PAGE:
Home Bike Reviews Triumph Scrambler 400X: 1200Km Touring Test Review

Triumph Scrambler 400X: 1200Km Touring Test Review

by caradmin
Triumph Scrambler 400X: 1200Km Touring Test Review
GalleryThe IntroductionThe PlanThings we likeThings we don’t likeConclusion

The Introduction

The world kept talking about the Triumph Scrambler 400X for many months. Most of the BikeWale team members, too, were excited to ride it. The IMOTY jury round was a few days ago, and I hadn’t ridden the Scrambler 400X then. So when Vikrant gave a brilliant idea – to ride the Scrambler 400X to Goa and back – I jumped on the opportunity. The earlier plan was to take the Royal Enfield Himalayan 450, but then the plan changed to the Scrambler 400X, and what a brilliant decision it was.

The Plan

City. Highway. Mountain Roads. Off-road. Well, this was the plan. To take the Triumph Scrambler 400X on all terrains possible, and while I was at it, to also find a route that would lead to Goa. Luckily for riders, Google has started suggesting a new route to Goa, and that is exactly the one I was going to take.

This time around, I was going to be in Goa for around 10 days, and that meant, I needed to overpack. The test bike that I was supposed to pick up from Pune was all stock and didn’t have any luggage accessories. So the Rynox Navigator 50 was going to be overabused on this trip.

Things we like

The 400cc, single-cylinder, liquid-cooled engine is fantastic. Yes, the power figures of 40bhp and 37Nm of peak torque are still lesser than its Austrian counterpart, but the way this motor has been tuned will put a big smile on your face. Firstly, there’s a lot of punch in the low revs, and as the tachometer needle starts to climb up, the surge in that torque can be felt easily. 90% of my ride on this trip was on the highway, so I was hitting triple-digit speeds in no time. Plus, the bike continues to show its punch post 6,000rpm, and there were so many instances I was hitting 120kmph quite quickly. But for me, the best aspect of this engine was its mid-range – strong and quite addictive. In terms of overall refinement, well, it is not entirely there, but the motor does make you appreciate its performance. The six-speed gearbox is neat and offers great shifts.

The Scrambler 400X is mind-boggling on the corners – thanks to that chassis and those tyres. I still remember that first corner I took en route and the way it felt was something else. Post that, I ended up scraping the pegs multiple times. It’s quite easy to tip in the motorcycle and this Triumph can hold lines for long. Even in fast-switching corners, the Scrambler 400X kept me engaged and happy throughout that 80km mountain stretch.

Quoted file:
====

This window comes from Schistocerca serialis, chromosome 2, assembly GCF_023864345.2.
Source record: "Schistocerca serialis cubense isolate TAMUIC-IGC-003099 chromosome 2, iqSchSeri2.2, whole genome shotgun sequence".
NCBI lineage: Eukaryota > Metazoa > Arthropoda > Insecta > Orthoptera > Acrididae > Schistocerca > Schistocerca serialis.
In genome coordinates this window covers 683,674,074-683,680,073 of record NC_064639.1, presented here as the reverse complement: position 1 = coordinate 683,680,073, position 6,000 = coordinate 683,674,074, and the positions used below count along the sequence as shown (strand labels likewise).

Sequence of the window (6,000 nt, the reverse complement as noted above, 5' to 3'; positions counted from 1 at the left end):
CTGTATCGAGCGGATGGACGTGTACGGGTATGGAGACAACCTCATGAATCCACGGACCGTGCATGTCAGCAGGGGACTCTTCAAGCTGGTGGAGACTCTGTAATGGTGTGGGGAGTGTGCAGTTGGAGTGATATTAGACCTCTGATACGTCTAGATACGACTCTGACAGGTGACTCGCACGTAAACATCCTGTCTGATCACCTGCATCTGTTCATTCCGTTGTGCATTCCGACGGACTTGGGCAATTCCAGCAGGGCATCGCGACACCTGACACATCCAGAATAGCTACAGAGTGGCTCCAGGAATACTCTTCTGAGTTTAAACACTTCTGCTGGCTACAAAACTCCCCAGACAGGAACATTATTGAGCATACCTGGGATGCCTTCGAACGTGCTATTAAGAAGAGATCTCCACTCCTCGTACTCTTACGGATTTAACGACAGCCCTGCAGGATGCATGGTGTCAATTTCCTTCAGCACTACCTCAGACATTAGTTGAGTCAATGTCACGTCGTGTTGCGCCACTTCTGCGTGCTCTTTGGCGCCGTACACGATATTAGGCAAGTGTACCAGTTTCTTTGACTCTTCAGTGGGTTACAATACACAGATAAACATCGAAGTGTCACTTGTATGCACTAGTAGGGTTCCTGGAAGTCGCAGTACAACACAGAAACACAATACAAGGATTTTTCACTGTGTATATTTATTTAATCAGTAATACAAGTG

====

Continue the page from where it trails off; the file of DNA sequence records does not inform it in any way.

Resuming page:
I’m a big fan of the seating ergos of the Scrambler 400X. The seating triangle is upright and even after riding for close to 10 hours in a single day, there was barely any fatigue. I liked the seat size too. It is decently wide and has space to move and adjust. But the best comfort aspect of this motorcycle is when you transition from road to off-road. Even for a tall guy like me, the position of the handlebar and pegs allowed me to stand up and ride comfortably, and trust me, it hasn’t happened to me on any other motorcycle – be it an adventure or a scrambler.

Things we don’t like

The overall ride quality of the Scrambler 400X was on the firmer side. Even with the extra weight from the luggage, the rear was stiff. The springs also rebound faster and that effect was felt while riding through some of the bad roads on MH highways. A tad bit softer spring would have amped up the overall riding experience.

The front brake of the Scrambler 400X was quite bad. So bad that I decided to decrease the speed if I was not sure about the route I was riding on. There’s no issue with this brake while riding in the city or even while riding at 80kmph. But as you hit triple-digit speeds and there’s a need for braking, the front calliper and pad fail to drop the speed. There’s barely any power and bite from the pads at high speed.

Usually, Bajaj likes to advise its European partners to load up their bikes with some good features. But sadly, with this Triumph, this didn’t happen when it came to the instrument cluster. The tachometer is all analogue – something that a motorcycle at this price point shouldn’t have. The small LCD screen on the right does show more information, but the tachometer takes all the space, and as a result, knowingly or unknowingly, you keep looking at it.

When it comes to off-roading, the Scrambler 400X, even with the better ground clearance as compared to the Speed 400, isn’t a fantastic off-roader. Sure, it can be ridden over bad roads or dirt conditions, but you can’t ride it hard. In fact, on extremely rough terrains, the Scrambler 400X fails to entice the rider and the blame goes to the 19-inch front wheel. The overall feel while riding over rocks or trails wasn’t confidence-inspiring.


The Triumph Scrambler 400X is a fantastic motorcycle. It allowed me to have a great riding experience – something I honestly wasn’t expecting from this motorcycle. The combination of a powerful 400cc engine, agile chassis, grippy tyres, and also good cornering clearance allowed me to go berserk on the ghat section. Plus, that engine allows you to have high and consistent highway speeds, which means, you will reach your destination on time, if not earlier. But due to the lack of a windscreen, there’s a decent amount of buffeting. Moreover, if the suspension setup was a bit on the softer side, Triumph would have been an amazing motorcycle for long-distance touring.


Triumph Scrambler 400 X
160 Kmph|185 kg|39.5 bhp @ 8000 rpm
₹ 2,62,996Onwards
Avg. Ex-Showroom price

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